14 Dec 2020

More gas is a win-win for all of Australia’s economy, not just manufacturing

When it comes to Australia’s domestic gas market, two key issues need addressing to safeguard long term supplies of gas to households, commercial businesses, and industries. First, how does production capacity continue increasing to meet growing demand for gas? And second, how does Australia attract the capital investment needed to stimulate exploration and development of new gas resources?

APPEA CEO Andrew McConville was invited to a virtual webinar held by the Australian Domestic Gas Outlook Conference (ADGO) last week to respond to these and other difficult questions alongside several industry experts from organisations such as Qenos, Credit Suisse, Squadron Energy, and The Australian Workers’ Union.

The webinar, titled Solutions for Industrial Gas Users, brought attendees together to discuss the pricing and availability of gas in the domestic market and the impact it has for Australian manufacturers and industries.

The current debate about the role of gas in manufacturing is too narrow; the truth is gas has a much larger part to play in helping nearly every part of the Australian economy during a time of crucial recovery. Manufacturing is certainly an important sector for Australia, but it is not a dominant user of gas — it accounts for less than a quarter of total domestic gas consumption. The mining industry uses more gas than manufacturing, for example, and large volumes of natural gas are used to generate energy for homes.

As Australia moves towards a cleaner energy future, it need more gas to help lower the nation’s emissions as a significantly cleaner alternative to thermal coal, and a baseload complement to renewable energies such as wind and solar.

Attendees at the webinar debated the relative merits of domestic gas reservation and related price setting measures. Experience from other countries shows that these types of interventions — aimed at artificially lowering gas prices for domestic users — do not work. They serve only to discourage crucial investment needed to maintain gas supply levels, and in the long-term lead to supply shortages and ultimately higher prices.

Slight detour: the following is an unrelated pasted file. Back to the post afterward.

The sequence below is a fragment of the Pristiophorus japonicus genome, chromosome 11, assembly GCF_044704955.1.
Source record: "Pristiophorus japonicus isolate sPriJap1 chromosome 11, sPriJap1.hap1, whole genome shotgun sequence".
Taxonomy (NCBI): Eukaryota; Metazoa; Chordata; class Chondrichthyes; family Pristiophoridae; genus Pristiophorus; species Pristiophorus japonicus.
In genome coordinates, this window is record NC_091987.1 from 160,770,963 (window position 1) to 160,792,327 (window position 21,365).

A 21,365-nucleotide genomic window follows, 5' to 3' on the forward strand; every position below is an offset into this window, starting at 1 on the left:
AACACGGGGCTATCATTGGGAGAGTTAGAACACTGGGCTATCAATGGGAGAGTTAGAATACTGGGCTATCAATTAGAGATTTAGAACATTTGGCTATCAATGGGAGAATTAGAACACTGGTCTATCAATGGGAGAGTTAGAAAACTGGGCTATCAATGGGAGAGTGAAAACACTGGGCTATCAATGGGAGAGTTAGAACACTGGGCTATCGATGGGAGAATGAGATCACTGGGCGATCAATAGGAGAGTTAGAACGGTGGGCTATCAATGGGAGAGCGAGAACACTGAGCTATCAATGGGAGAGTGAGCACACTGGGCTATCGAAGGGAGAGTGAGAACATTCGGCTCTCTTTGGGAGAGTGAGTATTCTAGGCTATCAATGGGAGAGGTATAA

The oil and gas sector is capital intensive. To increase, and even maintain supply, it needs the right investment settings to attract capital for exploration and development of new gas resources and continue existing operations — the wells that are supplying gas now need ongoing capital to operate, and more investment is needed to find and develop new resources.

In the current COVID climate, international capital is scarce and competition for what is available is fierce; Australia has a golden opportunity to compete on the global stage given its world-class gas supplies and status as a premier LNG exporter, but it’s an opportunity that will only be realised by maintaining a transparent, competitive market and a policy environment conducive to investment.

Relatively simple measures such as extending the Junior Minerals Exploration Incentive and allowing junior oil and gas explorers access to the scheme, as well as shortening depreciation time frames for projects, will go a long way to stimulating new exploration and development activity.

It is important to step back and see the whole picture. There is a very real risk that constraining the gas sector through domestic reservation or price controls will trigger a flight of capital; the consequence of this will not only mean less gas for manufacturing, but for all other domestic gas customers who make up three quarters of gas consumption in Australia.